As a ‘stringer’ in Moscow in the early 1990s, I could not afford the army of fixers, translators and drivers of established correspondents. I spent hours in queues to obtain permits and tickets. I trudged home on dark, frozen nights, worrying about stories I was missing and longing for the resources of my big-name colleagues. What I didn’t then realize was that my impecunious status gained me a privileged view of the country from the ground up. After months in a blur, the Cyrillic fog cleared and I listened with pleasure to the gripes of passengers on train journeys across the steppe, sharing their sausage and lukewarm vodka. I laughed with Sergei, a retired KGB colonel, over the earthy Russian proverbs he taught me while we worked together on a newsletter. I was overwhelmed by the hospitality of Chechen families who sheltered and fed me when I covered the war in the North Caucasus. But except for the odd ‘colour’ piece, I failed to get the feel of the place into my news stories.
Ryszard Kapuscinski understood the pitfalls of news reporting perfectly. He eschewed any pretence of being a dashing correspondent and wrote of the strange drive that propelled him to dangerous, forgotten places, often lonely but without an ounce of self-pity. As the agency reporter for Polska Agencja Prasowa (PAP) covering the entire African continent, Kapuscinski witnessed the dramatic birth of the ‘developing world’. He was a most unlikely witness, a Pole from a small town swallowed up by the Soviet Union who walked a tightrope when it came to surviving as a journalist. He went on to report from Asia, the Middle East, Latin America and the former Soviet Union. Kapuscinski witnessed more than 27 coups and revolutions, befriended Che Guevara, once awoke from a malarial daze to find Idi Amin standing over his hospital bed and was four times threatened with execution.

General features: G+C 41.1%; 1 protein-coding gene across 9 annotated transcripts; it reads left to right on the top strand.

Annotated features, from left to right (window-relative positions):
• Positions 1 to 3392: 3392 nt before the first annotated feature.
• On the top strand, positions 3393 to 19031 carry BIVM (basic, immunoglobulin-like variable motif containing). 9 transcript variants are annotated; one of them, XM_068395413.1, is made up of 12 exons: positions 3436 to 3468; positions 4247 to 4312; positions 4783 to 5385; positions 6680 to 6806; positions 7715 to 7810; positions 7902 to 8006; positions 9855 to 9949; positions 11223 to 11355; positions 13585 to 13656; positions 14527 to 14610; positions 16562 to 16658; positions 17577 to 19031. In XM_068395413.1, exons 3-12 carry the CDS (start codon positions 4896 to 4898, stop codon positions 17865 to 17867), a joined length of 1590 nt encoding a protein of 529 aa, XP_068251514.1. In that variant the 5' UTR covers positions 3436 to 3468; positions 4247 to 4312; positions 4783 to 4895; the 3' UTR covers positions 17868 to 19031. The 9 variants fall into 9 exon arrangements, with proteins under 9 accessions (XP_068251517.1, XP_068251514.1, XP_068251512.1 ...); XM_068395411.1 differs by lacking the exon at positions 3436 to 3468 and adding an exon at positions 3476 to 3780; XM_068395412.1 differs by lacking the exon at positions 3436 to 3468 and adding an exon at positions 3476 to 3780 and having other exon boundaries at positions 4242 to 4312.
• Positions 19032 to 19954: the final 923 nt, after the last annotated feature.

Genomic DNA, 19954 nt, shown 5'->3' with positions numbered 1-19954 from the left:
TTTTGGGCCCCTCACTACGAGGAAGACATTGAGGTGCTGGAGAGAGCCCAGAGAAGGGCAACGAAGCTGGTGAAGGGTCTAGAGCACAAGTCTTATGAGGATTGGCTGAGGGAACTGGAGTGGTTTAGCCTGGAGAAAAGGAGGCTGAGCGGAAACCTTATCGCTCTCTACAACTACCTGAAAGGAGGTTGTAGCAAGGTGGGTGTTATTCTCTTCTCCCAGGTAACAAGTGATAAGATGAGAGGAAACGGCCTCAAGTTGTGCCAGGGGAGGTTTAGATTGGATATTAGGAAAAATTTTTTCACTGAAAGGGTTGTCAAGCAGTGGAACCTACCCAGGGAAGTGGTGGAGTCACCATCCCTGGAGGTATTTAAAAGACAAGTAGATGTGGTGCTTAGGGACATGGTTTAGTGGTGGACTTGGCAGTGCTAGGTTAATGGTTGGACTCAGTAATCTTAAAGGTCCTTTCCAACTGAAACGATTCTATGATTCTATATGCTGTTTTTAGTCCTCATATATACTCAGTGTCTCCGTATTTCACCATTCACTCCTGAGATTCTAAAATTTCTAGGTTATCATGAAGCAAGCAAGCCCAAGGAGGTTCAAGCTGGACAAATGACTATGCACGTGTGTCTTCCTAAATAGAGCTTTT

Since his death in 2006, he has been called a fantasist and a communist spy, and respected anthrop
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